3 Replies Latest reply on Dec 29, 2014 9:09 AM by boxerab

    Question about global pointers

    boxerab

      The AMD optimization guide states:

       

      --------------------------------------------------------------------------------------------------------

      Avoid writing code with dynamic pointer assignment on the GPU. For

      example:

      kernel void dyn_assign(global int* a, global int* b, global int* c)

      {

      global int* d;

      size_t idx = get_global_id(0);

      if (idx & 1) {

      d = b;

      } else {

      d = c;

      }

      a[idx] = d[idx];

      }

      ------------------------------------------------------------------------------------------------------

       

      Now, in my case, I have the following code:

       

       

      void KERNEL run(GLOBAL const uint* restrict idata, GLOBAL uchar* restrict odata) {

         ....

       

          idata +=  get_local_id(0);

          odata += get_local_id(0)

       

         .....

      }

       

      Is this a case of dynamic pointer assignment, since I am modifying the global pointers idata and odata?

       

      i.e. should I use an index into idata, instead of modifying it?

       

      Thanks.

        • Re: Question about global pointers
          dipak

          Hi,

          If you read that section carefully, it says that compiler must be aware of the base pointer of the data buffer (see bold line below) in order to perform certain optimizations.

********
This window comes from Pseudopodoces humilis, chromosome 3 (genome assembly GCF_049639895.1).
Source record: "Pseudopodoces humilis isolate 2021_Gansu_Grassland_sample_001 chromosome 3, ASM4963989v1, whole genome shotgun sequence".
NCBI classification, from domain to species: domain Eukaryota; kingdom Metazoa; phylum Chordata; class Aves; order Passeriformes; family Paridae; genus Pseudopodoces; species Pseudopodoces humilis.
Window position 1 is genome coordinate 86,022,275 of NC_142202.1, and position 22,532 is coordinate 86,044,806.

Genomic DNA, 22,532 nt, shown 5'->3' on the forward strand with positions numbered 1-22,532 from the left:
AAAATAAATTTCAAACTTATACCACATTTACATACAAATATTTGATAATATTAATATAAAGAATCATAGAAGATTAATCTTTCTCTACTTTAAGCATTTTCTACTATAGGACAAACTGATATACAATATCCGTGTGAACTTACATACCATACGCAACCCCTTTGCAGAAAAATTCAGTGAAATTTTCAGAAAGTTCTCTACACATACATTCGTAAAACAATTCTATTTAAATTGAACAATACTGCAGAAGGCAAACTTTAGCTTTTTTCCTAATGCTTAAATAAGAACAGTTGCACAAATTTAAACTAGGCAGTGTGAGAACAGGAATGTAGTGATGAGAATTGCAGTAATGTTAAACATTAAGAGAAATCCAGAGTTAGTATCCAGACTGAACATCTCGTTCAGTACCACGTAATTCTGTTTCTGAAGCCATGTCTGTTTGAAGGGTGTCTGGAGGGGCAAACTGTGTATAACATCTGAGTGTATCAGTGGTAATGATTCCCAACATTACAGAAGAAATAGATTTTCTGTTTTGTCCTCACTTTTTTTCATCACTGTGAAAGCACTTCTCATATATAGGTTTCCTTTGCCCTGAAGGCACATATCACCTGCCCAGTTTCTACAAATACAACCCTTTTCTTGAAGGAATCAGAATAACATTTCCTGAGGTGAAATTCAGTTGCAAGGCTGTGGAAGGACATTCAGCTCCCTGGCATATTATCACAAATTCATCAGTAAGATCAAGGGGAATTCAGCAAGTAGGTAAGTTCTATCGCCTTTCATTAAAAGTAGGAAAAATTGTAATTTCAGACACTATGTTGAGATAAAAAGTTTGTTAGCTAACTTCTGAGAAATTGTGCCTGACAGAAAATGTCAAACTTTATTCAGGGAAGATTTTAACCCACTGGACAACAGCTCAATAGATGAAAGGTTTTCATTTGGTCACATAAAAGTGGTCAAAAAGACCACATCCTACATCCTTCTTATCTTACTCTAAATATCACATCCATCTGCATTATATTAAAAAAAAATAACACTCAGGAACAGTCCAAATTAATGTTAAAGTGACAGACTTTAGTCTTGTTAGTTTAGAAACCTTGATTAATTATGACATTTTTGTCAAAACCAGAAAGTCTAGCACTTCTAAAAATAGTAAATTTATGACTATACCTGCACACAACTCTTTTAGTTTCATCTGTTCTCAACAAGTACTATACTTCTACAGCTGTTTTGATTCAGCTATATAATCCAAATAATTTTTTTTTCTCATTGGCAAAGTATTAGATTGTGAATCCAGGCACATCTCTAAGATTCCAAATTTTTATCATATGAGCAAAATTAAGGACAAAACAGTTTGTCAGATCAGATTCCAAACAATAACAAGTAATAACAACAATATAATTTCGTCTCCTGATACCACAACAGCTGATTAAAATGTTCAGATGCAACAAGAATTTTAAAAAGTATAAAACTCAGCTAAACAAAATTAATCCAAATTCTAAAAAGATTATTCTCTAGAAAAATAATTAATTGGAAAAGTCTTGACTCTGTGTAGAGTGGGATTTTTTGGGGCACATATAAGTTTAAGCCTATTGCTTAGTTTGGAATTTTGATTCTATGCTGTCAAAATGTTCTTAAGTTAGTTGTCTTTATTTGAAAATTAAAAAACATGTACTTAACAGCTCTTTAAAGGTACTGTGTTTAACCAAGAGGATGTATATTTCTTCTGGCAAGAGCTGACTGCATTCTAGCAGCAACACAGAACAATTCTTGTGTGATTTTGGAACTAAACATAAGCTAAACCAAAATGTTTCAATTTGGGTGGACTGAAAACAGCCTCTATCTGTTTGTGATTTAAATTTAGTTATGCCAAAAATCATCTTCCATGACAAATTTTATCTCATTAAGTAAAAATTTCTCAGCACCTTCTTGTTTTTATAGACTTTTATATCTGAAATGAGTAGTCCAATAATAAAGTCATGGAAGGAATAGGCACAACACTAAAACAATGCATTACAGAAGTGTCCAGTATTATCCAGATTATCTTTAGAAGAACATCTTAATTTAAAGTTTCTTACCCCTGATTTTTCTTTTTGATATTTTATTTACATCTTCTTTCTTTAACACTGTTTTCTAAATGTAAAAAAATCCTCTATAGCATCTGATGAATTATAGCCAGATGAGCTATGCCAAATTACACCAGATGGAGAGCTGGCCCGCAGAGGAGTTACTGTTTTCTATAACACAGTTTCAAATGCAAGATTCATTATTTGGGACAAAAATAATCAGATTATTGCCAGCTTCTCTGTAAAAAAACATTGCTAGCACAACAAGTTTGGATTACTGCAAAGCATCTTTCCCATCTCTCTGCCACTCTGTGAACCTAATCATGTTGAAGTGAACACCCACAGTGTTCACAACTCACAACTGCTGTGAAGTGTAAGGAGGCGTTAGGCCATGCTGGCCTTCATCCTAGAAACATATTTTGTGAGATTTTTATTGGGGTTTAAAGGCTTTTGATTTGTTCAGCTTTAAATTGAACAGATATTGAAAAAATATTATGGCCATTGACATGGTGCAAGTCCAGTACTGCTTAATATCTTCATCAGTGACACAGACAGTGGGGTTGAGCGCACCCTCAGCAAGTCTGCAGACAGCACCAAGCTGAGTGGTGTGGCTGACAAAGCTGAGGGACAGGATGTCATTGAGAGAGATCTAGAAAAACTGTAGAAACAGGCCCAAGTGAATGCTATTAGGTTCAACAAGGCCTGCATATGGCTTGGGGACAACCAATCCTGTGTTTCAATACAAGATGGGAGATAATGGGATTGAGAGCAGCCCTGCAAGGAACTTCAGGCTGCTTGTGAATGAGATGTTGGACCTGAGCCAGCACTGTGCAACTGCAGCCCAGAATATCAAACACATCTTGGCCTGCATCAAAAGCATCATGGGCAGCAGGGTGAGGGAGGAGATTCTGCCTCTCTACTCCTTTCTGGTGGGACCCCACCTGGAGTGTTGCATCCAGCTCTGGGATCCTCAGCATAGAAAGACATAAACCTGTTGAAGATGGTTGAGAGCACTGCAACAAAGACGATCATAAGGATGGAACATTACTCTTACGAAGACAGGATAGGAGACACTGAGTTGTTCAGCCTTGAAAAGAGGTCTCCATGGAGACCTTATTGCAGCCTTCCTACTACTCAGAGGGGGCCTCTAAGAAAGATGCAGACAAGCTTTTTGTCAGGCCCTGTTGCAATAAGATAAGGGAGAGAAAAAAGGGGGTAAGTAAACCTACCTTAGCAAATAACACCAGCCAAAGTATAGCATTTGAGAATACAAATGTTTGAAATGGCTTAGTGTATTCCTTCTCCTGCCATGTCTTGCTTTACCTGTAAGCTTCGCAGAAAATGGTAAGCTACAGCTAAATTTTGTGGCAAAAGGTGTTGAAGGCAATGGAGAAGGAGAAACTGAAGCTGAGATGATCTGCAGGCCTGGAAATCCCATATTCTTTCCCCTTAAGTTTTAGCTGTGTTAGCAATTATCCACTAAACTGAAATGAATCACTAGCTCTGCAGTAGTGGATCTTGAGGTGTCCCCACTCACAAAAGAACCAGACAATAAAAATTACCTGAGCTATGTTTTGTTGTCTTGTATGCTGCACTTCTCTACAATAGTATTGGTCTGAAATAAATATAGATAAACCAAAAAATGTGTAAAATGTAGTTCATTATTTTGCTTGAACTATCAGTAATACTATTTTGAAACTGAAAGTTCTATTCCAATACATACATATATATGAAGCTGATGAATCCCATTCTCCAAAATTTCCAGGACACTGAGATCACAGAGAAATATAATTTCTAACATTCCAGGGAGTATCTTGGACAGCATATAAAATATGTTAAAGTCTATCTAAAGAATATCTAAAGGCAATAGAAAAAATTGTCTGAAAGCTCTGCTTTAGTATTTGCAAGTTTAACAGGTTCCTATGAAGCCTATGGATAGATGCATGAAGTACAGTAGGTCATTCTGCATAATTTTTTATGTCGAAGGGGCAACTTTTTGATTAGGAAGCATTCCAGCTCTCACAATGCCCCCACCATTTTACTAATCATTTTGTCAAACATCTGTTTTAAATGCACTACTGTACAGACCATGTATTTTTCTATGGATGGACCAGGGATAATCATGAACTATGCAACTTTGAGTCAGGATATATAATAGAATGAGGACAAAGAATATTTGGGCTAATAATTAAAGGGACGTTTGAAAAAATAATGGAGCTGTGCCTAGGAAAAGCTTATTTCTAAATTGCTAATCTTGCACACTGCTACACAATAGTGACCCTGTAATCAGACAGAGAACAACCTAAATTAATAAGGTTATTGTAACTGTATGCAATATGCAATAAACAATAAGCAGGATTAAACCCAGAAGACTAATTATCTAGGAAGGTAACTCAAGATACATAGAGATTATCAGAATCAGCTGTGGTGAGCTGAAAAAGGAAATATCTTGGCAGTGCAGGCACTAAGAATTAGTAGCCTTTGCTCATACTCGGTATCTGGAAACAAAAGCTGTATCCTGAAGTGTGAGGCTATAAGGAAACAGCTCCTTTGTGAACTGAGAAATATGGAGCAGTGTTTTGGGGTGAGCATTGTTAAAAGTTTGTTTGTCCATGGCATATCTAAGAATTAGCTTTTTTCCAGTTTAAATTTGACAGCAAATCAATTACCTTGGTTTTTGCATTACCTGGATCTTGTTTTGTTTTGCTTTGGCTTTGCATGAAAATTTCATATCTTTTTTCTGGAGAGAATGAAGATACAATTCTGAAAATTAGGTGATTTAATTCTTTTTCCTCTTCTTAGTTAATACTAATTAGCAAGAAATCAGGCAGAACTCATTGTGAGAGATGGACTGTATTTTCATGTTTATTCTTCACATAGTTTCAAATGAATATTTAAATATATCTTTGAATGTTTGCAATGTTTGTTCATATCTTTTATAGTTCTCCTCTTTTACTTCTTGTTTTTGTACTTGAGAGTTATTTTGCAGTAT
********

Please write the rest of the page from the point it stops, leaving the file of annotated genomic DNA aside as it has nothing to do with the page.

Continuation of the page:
This is inefficient because the GPU compiler must know the base pointer that every load comes from and in this situation, the compiler cannot determine what ‘d’ points to. So, both B and C are assigned to the same GPU resource, removing the ability to do certain optimizations.

          I guess, in your case, it is not the same as above.

           

          Regards,

            • Re: Question about global pointers
              nibal

              Hmmm, I don't see much of a difference though. Both idata & odata are unknown to the compiler. Furthermore, idata is declared constant pointer and then changed :-(. Referencing through indexes, would at least cure constant aspect.

              PS: Haven't read optimization guide, yet.

                • Re: Question about global pointers
                  boxerab

                  Thanks, guys. @nibal: the const modifier in this case indicates that what

                  is pointed to is constant, i.e. read only. The pointer itself can change.

                   

                  The following incantation:

                   

                  global uchar* const idata

                   

                  would indicate that the pointer itself is constant.

                   

                   

                  Aaron